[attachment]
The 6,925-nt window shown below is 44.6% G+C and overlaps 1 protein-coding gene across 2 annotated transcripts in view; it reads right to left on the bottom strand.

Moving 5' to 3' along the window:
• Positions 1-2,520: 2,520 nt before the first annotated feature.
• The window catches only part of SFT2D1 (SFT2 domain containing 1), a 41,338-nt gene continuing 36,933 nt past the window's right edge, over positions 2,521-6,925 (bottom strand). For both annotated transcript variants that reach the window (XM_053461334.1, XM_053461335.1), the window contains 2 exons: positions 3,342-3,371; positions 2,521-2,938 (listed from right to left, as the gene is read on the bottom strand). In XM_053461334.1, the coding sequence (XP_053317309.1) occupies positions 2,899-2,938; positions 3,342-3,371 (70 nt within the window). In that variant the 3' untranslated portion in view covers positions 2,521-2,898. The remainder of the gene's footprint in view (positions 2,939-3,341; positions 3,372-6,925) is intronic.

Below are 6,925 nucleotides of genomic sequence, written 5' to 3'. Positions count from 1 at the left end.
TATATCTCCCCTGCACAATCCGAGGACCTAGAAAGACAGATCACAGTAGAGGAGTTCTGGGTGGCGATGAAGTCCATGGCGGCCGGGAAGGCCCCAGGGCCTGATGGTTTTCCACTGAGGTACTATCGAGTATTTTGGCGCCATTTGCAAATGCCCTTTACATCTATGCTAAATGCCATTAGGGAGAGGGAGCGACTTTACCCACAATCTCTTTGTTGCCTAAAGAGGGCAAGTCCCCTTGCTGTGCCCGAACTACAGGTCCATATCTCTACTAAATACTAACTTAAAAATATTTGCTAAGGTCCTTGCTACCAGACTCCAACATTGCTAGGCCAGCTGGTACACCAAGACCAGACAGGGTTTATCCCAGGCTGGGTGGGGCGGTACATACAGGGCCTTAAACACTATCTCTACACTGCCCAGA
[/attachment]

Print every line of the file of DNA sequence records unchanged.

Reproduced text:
The 6,925-nt window shown below is 44.6% G+C and overlaps 1 protein-coding gene across 2 annotated transcripts in view; it reads right to left on the bottom strand.

Moving 5' to 3' along the window:
• Positions 1-2,520: 2,520 nt before the first annotated feature.
• The window catches only part of SFT2D1 (SFT2 domain containing 1), a 41,338-nt gene continuing 36,933 nt past the window's right edge, over positions 2,521-6,925 (bottom strand). For both annotated transcript variants that reach the window (XM_053461334.1, XM_053461335.1), the window contains 2 exons: positions 3,342-3,371; positions 2,521-2,938 (listed from right to left, as the gene is read on the bottom strand). In XM_053461334.1, the coding sequence (XP_053317309.1) occupies positions 2,899-2,938; positions 3,342-3,371 (70 nt within the window). In that variant the 3' untranslated portion in view covers positions 2,521-2,898. The remainder of the gene's footprint in view (positions 2,939-3,341; positions 3,372-6,925) is intronic.

Below are 6,925 nucleotides of genomic sequence, written 5' to 3'. Positions count from 1 at the left end.
TATATCTCCCCTGCACAATCCGAGGACCTAGAAAGACAGATCACAGTAGAGGAGTTCTGGGTGGCGATGAAGTCCATGGCGGCCGGGAAGGCCCCAGGGCCTGATGGTTTTCCACTGAGGTACTATCGAGTATTTTGGCGCCATTTGCAAATGCCCTTTACATCTATGCTAAATGCCATTAGGGAGAGGGAGCGACTTTACCCACAATCTCTTTGTTGCCTAAAGAGGGCAAGTCCCCTTGCTGTGCCCGAACTACAGGTCCATATCTCTACTAAATACTAACTTAAAAATATTTGCTAAGGTCCTTGCTACCAGACTCCAACATTGCTAGGCCAGCTGGTACACCAAGACCAGACAGGGTTTATCCCAGGCTGGGTGGGGCGGTACATACAGGGCCTTAAACACTATCTCTACACTGCCCAGA